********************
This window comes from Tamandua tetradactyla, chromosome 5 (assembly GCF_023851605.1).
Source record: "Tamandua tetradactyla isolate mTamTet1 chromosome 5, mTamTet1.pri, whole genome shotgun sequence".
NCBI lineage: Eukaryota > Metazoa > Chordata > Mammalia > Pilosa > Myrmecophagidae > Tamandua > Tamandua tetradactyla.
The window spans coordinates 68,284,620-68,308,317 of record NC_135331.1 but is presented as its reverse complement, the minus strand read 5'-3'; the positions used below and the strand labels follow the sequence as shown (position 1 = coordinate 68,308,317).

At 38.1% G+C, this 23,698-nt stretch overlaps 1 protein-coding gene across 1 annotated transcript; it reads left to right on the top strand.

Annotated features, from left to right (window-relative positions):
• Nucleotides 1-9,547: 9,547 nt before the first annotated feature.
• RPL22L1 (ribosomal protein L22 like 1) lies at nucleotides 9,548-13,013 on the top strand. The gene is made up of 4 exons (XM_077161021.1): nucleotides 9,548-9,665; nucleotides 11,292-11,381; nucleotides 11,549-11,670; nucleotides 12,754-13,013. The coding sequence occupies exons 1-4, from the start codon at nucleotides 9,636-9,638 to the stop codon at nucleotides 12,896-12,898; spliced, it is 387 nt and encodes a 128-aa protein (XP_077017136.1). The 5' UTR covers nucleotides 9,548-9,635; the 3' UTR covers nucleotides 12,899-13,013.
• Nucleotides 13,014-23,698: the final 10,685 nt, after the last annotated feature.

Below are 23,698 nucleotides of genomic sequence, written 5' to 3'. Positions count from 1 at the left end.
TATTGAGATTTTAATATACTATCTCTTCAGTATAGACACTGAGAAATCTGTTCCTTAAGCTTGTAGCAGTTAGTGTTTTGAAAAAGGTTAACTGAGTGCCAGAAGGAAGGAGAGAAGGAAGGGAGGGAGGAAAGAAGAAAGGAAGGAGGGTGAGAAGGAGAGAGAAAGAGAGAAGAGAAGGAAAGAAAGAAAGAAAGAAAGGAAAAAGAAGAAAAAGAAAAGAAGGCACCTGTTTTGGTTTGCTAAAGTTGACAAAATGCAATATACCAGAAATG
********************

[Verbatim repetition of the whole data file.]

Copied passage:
This window comes from Tamandua tetradactyla, chromosome 5 (assembly GCF_023851605.1).
Source record: "Tamandua tetradactyla isolate mTamTet1 chromosome 5, mTamTet1.pri, whole genome shotgun sequence".
NCBI lineage: Eukaryota > Metazoa > Chordata > Mammalia > Pilosa > Myrmecophagidae > Tamandua > Tamandua tetradactyla.
The window spans coordinates 68,284,620-68,308,317 of record NC_135331.1 but is presented as its reverse complement, the minus strand read 5'-3'; the positions used below and the strand labels follow the sequence as shown (position 1 = coordinate 68,308,317).

At 38.1% G+C, this 23,698-nt stretch overlaps 1 protein-coding gene across 1 annotated transcript; it reads left to right on the top strand.

Annotated features, from left to right (window-relative positions):
• Nucleotides 1-9,547: 9,547 nt before the first annotated feature.
• RPL22L1 (ribosomal protein L22 like 1) lies at nucleotides 9,548-13,013 on the top strand. The gene is made up of 4 exons (XM_077161021.1): nucleotides 9,548-9,665; nucleotides 11,292-11,381; nucleotides 11,549-11,670; nucleotides 12,754-13,013. The coding sequence occupies exons 1-4, from the start codon at nucleotides 9,636-9,638 to the stop codon at nucleotides 12,896-12,898; spliced, it is 387 nt and encodes a 128-aa protein (XP_077017136.1). The 5' UTR covers nucleotides 9,548-9,635; the 3' UTR covers nucleotides 12,899-13,013.
• Nucleotides 13,014-23,698: the final 10,685 nt, after the last annotated feature.

Below are 23,698 nucleotides of genomic sequence, written 5' to 3'. Positions count from 1 at the left end.
TATTGAGATTTTAATATACTATCTCTTCAGTATAGACACTGAGAAATCTGTTCCTTAAGCTTGTAGCAGTTAGTGTTTTGAAAAAGGTTAACTGAGTGCCAGAAGGAAGGAGAGAAGGAAGGGAGGGAGGAAAGAAGAAAGGAAGGAGGGTGAGAAGGAGAGAGAAAGAGAGAAGAGAAGGAAAGAAAGAAAGAAAGAAAGGAAAAAGAAGAAAAAGAAAAGAAGGCACCTGTTTTGGTTTGCTAAAGTTGACAAAATGCAATATACCAGAAATG